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General Principles of Bone Pathology

  • Marco GambarottiEmail author
  • Alberto Righi
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  • 240 Downloads

Abstract

Bone tumors are among the rarest neoplasms in humans. Bone sarcomas account for 0.2% af all neoplasms arising in the human body. Considering that and the fact that more than 40 malignant histological types have been described, it is reasonable to think that only specialized centers can have enough experience in managing these neoplasms. The peculiar “multidisciplinary-team” approach is mandatory in bone tumors, in order to avoid dramatic mistakes in the diagnosis and treatment of these tumors. The pathologist dealing with bone must follow a diagnostic flowchart that starts from the accurate collection of clinical information, followed by the careful examination of the imaging, then the decision about the kind of diagnostic procedure to apply, and finally the histological diagnosis. All these steps must be shared with the other colleagues of the team, such as the orthopedic surgeons, the radiologists, and the oncologists. Examining in detail every single step of the diagnostic approach, analysis of clinical features, such as patient age, symptoms and anatomic location of the lesion, are necessary for a preliminary assessment of the lesion. Bone tumors like Ewing sarcoma and osteosarcoma usually occur in young patients. Tumors like chordoma, myeloma, and chondrosarcoma are typical of adults or elderly patients. When osteosarcomas occur in patients older than 50, they are frequently secondary to pre-existing bone conditions, such as Paget’s disease, bone infarcts, or arising after radiation therapy. Symptoms and features are frequently of great clue for diagnosis. Pain during night that can be treated with salicylates is typical of osteoid osteoma; the presence of fever favors for the diagnosis of Ewing sarcoma rather than lymphoma. Laboratory tests can also be very useful; for example, the blood levels of parathormone are the key features for the diagnosis of hyperparathyroidism. The site of the tumor within the bone and the specific bone segment are very important, as some tumors occur usually in the epiphysis, such as giant cell tumor, chondroblastoma, and clear cell chondrosarcoma, while other tumors are centrally located, and others are eccentrically located in the bone cortex; others, such as adamantinoma occur almost exclusively in the tibial diaphysis. In low-grade chondroid lesions, the site of the lesion is very important for a correct interpretation of histology: if the lesion is in the small bones of the hands and feet, it is usually benign, while, with similar histological features, it is usually malignant if located in the ribs and sternum. Tumors that arise in the periostium are generally clinically less aggressive than the intramedullary counterparts. The radiographic features of the lesion are very important for the pathologists: they have to be considered like a negative image of the macroscopic appearance of the neoplasm. Bone lesions can cause osteolysis or reactive bone production (osteosclerosis). Combinations of these two processes give rise to three typical patterns of bone destruction:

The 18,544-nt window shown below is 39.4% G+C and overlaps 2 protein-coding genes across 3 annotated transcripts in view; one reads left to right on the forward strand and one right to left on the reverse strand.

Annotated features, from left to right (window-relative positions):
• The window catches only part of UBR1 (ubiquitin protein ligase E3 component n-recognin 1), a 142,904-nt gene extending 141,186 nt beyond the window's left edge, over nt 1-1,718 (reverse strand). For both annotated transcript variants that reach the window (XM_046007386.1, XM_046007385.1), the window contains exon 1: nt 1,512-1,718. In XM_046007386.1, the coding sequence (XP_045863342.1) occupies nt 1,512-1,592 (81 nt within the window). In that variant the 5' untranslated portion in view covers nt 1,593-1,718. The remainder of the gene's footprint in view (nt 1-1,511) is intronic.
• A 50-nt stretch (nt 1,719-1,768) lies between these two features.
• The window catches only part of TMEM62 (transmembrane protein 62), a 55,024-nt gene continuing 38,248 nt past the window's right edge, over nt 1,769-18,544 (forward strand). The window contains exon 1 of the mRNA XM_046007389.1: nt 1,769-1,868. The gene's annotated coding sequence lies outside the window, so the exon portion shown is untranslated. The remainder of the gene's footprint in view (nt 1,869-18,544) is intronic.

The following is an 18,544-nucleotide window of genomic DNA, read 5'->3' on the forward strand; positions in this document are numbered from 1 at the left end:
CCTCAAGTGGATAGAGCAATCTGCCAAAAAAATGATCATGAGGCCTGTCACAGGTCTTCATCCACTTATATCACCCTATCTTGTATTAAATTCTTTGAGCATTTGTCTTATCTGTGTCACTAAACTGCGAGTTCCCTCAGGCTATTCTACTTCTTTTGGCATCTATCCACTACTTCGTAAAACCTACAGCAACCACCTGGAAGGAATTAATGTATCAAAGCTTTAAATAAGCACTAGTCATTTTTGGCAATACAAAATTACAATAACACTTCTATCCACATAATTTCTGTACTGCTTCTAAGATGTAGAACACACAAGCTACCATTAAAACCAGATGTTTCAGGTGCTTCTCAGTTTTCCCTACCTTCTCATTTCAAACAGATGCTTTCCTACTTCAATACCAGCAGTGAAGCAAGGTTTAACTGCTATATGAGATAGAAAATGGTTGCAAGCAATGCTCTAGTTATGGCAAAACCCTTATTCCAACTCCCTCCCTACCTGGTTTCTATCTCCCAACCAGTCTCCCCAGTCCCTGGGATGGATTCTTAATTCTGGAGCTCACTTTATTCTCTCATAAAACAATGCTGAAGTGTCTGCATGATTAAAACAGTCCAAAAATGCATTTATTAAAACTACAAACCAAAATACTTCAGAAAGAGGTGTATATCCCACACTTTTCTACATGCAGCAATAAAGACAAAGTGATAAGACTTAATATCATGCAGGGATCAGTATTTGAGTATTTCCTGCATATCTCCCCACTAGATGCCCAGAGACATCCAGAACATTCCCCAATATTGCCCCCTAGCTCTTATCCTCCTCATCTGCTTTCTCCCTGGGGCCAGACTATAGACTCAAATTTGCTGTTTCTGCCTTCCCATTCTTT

Keywords

Multidisciplinarity Clinical correlations Imaging correlations WHO classification Ancillary techniques 

Selected Bibliography

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Copyright information

© Springer Nature Switzerland AG 2020

Authors and Affiliations

  1. 1.Department of PathologyIRCCS Istituto Ortopedico RizzoliBolognaItaly

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